The jerusalem artichokes I simply peeled and boiled in water with salt and a little leftover white wine.  I paired them with the culinary experiment of the week: roasted radishes.  I have never been a fan of radishes.  I just don't get them.  Seriously.  I don't understand why anyone would eat them.  The only type of radish I have any type of appreciation for is pickled daikon, and even that is more tolerance than enthusiasm.  At the same time, I *want* to like radishes, because they are so darn cheap.  Radishes often sell for $0.50 a bunch, and this week they were on sale for $0.33 a bunch.  Somewhere, on one of my "what is the point of radishes" web searches, I came across a claim that roasting radishes turns them into something totally different, mellowing out the taste and taking away a lot of the peppery taste.  So I quartered some radishes, coated them in truffle oil and salt and thyme, and roasted them at 425 degrees for 30 minutes.  And wouldn't you know, they didn't even taste like radishes. I'm not sure exactly how to describe what they *did* taste like... I guess the closest thing would probably be al dente parsnips.  Basically they ended up tasting like a sweet, mildly firm root vegetable, which was just fine with me.  I love root vegetables.  Pretty exciting to now be able to eat radishes without being grossed out!  Also, they look quite pretty on the plate!

The brussels slaw I have covered on this blog in the past, but rest assured it was just as delicious this time (and the several other times I have made it since.)  As Omeed said: "I could live in this stuff."

Friday, March 29, 2013

Holy Food Deals, Batman!

Another "look what I bought!" photo - lots of pretty produce in this one.  I can't believe how low produce gets at some of the local stores.  I spent only $2 at Seafood City for a big bag of produce! Four broccoli crowns, two chinese eggplant, six baby bok choy, a bunch of green onions, and a bunch of radishes.  Crazy!  I think even the cashier was surprised when she rang me up.  All of the stores seemed to have some ridiculously good deal on produce - from 50-cent artichokes at Northgate, to $0.19/lb oranges and $0.19/bunch cilantro at Pancho Villa, to $1.27/lb asparagus and $0.99/lb brussels sprouts at Stumps (the discount grocer in the new neighborhood we're moving to).  I bought everything in the photo for only $40... Planning on spending the $28 'extra' on some treats!  Stumps has lamb shank for $3.99/lb and bur rata is only $2.99 there, so you can bet those are going on the list... other possible treats include heirloom tomatoes from Sprouts ($1.99/lb) and some of their 'mini' cheese wedges (perfect for a cheese plate!)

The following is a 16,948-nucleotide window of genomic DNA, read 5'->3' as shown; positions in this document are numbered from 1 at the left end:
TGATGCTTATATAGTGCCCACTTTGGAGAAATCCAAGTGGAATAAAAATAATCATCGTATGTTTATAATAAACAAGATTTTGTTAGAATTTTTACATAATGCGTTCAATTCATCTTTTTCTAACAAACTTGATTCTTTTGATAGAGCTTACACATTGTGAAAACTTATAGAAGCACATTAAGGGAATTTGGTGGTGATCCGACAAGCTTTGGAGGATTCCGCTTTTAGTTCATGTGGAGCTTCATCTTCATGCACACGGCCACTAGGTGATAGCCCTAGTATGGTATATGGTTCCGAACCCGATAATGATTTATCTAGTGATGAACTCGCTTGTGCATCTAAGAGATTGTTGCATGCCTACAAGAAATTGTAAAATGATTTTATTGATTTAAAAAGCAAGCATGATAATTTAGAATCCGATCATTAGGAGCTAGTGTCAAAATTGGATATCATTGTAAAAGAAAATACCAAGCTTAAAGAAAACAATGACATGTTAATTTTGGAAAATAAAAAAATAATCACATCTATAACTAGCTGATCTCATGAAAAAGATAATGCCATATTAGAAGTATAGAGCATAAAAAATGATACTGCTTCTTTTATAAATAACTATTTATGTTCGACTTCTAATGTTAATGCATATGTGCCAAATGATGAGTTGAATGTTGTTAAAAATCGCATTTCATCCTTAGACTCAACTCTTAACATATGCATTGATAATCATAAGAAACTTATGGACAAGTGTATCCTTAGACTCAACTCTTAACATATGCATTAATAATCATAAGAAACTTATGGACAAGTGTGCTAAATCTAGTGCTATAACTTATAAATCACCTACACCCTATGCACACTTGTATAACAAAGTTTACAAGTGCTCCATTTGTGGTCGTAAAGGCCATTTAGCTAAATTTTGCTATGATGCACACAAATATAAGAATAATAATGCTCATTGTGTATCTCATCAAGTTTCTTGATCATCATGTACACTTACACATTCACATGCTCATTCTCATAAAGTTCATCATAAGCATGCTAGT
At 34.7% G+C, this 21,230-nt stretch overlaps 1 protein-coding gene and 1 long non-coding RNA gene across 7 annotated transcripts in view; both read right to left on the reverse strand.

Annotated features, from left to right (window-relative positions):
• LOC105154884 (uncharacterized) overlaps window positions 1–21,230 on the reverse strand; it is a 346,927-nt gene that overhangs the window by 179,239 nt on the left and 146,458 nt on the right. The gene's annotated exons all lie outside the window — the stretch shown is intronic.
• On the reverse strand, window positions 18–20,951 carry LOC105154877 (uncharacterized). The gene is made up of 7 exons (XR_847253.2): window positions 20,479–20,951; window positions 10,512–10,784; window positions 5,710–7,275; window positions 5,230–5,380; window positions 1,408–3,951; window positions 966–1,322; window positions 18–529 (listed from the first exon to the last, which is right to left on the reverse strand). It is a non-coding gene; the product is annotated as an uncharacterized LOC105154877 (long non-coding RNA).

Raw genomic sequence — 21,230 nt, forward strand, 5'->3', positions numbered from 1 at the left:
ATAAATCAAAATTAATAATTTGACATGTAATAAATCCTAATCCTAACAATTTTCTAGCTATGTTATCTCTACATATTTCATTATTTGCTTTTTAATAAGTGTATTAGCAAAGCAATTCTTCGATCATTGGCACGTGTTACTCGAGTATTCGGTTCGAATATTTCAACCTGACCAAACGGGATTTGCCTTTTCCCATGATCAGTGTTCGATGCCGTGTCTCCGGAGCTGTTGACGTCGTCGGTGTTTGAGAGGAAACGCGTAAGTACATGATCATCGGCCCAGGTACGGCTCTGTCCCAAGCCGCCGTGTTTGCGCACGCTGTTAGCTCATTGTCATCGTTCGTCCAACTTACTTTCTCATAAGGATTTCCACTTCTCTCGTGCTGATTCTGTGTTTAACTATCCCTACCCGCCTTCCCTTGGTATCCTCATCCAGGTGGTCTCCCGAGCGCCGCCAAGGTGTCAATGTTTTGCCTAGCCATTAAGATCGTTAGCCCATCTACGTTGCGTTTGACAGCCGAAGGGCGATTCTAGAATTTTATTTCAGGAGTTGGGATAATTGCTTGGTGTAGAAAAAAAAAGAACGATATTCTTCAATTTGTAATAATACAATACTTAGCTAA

I love how healthy the whole table looks.  I like to compare each new shopping trip photo with our first 'budget grocery shopping' trip from back in 2011.  Our first efforts just look so sad by comparison!  The funny thing is that the photo above actually has about 5x as much meat as the photo on the right... but it looks like relatively little meat because of all the extra produce!

Friday, March 8, 2013

Smoked Chicken | Mole | Jicama Salad

Cost per Person: $1.34

Some of you regular readers may remember that about two years ago we bought an electric smoker, with elaborate plans to smoke our own cured meats and make our own bacon.  Well, for about a year and a half it sat in our basement unopened, as we got distracted by work and friends and life in general. Then when we moved, it made its way out onto the patio ... a promising step in the right direction.  I'm proud to report that a few weeks ago, the smoker was christened at my birthday/housewarming party with great success.  We're hoping to use it a great deal more often now that we know how it works and that using it is so easy.  It runs off of 120V AC, has an automatic thermostat and timer, and produces a nice amount of smoke.  Much better than the reviews had led me to believe. Best of all, with a little advance planning it is an excellent way to produce a very flavorful main course with a minimum of effort.